Counter-Terrorism: The Cancer Spreads In The Caucasus

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October 6,2008:  There's another war, with Islamic radical involvement, brewing in the Caucasus. Ingushetia, which is between Chechnya and North Ossetia, has, for years, been catching the overflow of violence from Chechnya. That mess arose when the Chechens tried, throughout the 1990s, to maintain their independence from Russia. But the Chechens could not govern themselves, and the place became a hideout for numerous criminal gangs. These guys started a kidnapping, robbery and extortion crime wave all over southern Russia.

In 1999, Russia invaded, to reassert its authority. Several years of bloody fighting followed, until a majority of the population agreed to shut down the gangs. For the last few years, Chechnya has been at peace, at least by local standards. But many of the criminals and Islamic militants fled to neighboring "republics" (as the semi-autonomous ethnic enclaves in Russia are called). Mainly Ingushetia to the east, and Dagestan to the west. Dagestan was able to handle the influx of Chechen gunmen. But in Ingushetia, the violence keeps getting worse. This year, the deaths are running at about 30 per 100,000 population. That's three times what it is in Afghanistan, and more than twice what it is in Iraq. Some of the violence is just criminal activity, because tiny (population half a million) Ingushetia has an unemployment rate of over 50 percent. But there are also Islamic radicals who used to operate in Chechnya. And then there are a lot of gun in the hands of the population, so it's often difficult to tell who shot who and why.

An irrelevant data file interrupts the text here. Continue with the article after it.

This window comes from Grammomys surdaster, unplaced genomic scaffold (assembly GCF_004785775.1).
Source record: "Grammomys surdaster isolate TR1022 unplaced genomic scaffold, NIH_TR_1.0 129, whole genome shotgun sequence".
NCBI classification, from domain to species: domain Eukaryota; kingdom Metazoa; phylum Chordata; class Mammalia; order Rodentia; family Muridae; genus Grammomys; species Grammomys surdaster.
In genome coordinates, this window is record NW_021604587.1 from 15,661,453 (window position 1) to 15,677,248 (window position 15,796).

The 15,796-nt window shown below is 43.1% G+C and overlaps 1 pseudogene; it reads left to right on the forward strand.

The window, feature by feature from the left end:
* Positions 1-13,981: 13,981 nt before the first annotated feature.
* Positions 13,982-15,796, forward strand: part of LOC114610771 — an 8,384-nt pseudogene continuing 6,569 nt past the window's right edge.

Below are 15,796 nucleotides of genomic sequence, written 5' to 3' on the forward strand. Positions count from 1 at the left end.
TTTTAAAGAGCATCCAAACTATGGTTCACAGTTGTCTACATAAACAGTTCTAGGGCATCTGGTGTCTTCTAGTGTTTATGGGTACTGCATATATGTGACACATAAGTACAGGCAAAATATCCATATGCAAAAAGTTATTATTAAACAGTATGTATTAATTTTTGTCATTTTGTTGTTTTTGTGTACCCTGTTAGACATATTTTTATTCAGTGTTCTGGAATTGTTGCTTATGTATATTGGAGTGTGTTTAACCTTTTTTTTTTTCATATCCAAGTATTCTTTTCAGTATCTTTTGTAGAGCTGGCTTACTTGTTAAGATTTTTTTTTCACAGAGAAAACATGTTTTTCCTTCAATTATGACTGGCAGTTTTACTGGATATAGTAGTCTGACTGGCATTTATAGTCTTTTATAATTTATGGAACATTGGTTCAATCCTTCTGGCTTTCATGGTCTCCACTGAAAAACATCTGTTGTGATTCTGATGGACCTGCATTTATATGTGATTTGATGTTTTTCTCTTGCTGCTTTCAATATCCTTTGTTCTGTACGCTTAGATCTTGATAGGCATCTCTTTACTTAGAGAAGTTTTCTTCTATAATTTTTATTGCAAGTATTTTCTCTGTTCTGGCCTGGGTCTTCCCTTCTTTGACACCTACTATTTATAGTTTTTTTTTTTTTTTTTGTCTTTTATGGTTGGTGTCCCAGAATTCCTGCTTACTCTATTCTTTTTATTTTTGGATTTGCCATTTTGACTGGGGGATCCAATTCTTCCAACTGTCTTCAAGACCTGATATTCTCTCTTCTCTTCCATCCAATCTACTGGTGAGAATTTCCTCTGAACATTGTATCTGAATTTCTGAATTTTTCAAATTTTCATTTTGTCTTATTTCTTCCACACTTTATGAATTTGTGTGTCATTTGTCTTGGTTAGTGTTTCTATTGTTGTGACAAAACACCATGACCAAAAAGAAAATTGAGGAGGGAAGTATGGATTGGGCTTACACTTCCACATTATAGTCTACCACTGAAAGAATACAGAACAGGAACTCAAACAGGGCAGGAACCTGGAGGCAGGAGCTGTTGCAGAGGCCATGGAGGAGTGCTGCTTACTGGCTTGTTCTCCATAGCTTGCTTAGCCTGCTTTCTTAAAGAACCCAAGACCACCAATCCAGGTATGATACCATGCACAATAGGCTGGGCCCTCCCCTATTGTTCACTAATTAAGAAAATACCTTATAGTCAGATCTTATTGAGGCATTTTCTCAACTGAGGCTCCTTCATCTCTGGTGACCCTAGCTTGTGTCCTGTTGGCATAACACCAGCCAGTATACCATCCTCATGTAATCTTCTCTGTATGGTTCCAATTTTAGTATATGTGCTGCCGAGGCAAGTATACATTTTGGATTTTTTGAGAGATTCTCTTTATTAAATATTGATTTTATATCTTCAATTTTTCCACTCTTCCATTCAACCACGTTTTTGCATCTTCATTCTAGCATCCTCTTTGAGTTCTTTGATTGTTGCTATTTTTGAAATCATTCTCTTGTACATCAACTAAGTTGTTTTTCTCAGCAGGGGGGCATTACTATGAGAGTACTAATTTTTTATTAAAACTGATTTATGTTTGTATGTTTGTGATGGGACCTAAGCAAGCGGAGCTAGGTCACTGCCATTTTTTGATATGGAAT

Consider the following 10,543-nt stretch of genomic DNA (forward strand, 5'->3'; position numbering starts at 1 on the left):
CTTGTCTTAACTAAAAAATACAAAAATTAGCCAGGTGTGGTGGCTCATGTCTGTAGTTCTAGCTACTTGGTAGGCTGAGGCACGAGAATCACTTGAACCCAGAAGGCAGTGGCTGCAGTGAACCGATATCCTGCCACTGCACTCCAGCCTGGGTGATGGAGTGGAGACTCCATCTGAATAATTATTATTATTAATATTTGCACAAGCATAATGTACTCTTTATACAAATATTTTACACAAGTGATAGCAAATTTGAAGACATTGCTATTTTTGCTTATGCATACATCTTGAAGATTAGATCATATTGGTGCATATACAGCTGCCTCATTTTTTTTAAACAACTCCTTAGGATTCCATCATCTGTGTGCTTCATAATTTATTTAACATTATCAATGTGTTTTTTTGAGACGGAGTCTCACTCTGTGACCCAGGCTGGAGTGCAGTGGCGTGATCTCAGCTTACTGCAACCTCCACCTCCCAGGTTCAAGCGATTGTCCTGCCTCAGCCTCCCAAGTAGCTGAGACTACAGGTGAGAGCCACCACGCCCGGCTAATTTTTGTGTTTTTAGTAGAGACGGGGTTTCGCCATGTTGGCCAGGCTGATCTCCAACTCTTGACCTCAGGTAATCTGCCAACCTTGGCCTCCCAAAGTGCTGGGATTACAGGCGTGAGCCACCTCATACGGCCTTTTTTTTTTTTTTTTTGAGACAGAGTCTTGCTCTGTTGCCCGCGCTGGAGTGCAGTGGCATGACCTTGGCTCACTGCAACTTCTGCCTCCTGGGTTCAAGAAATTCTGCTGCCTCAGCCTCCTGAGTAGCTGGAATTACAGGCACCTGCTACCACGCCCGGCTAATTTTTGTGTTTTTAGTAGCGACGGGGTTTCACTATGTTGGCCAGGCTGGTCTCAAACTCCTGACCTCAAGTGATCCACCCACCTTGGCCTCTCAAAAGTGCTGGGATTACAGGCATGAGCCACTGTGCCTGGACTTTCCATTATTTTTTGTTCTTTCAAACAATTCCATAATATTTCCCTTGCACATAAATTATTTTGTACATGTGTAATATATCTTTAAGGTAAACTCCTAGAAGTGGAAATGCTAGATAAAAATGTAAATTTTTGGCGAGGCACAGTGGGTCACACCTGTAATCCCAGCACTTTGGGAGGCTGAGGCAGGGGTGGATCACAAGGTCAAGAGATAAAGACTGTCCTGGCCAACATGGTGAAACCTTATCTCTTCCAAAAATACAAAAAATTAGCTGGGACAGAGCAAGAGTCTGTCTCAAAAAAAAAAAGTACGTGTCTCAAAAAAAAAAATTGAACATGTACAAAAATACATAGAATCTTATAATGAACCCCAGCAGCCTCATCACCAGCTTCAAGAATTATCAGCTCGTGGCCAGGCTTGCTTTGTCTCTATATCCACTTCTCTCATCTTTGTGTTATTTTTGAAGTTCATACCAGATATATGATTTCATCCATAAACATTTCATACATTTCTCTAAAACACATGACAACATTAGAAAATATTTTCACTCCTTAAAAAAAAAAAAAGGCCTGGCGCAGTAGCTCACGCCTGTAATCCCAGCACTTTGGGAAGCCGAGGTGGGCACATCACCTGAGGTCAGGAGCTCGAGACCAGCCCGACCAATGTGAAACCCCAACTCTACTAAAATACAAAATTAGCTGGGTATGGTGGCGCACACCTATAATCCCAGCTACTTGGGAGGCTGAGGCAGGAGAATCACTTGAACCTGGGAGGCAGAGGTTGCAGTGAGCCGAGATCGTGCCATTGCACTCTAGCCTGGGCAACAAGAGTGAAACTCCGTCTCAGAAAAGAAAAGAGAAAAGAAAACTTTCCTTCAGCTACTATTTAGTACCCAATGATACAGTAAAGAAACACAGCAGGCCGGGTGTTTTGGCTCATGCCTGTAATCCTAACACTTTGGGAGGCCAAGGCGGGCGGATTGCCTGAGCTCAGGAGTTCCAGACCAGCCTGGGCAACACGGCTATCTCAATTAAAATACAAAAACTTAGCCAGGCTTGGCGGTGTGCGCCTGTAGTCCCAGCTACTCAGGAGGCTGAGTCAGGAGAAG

The Russian government blames a lot of the unrest on the local government which, while pro-Russian (and run by a former KGB official) is generally inept and corrupt. As these things go, the national government won't intervene unless the gangs based in Ingushetia began raiding into southern Russia.

 


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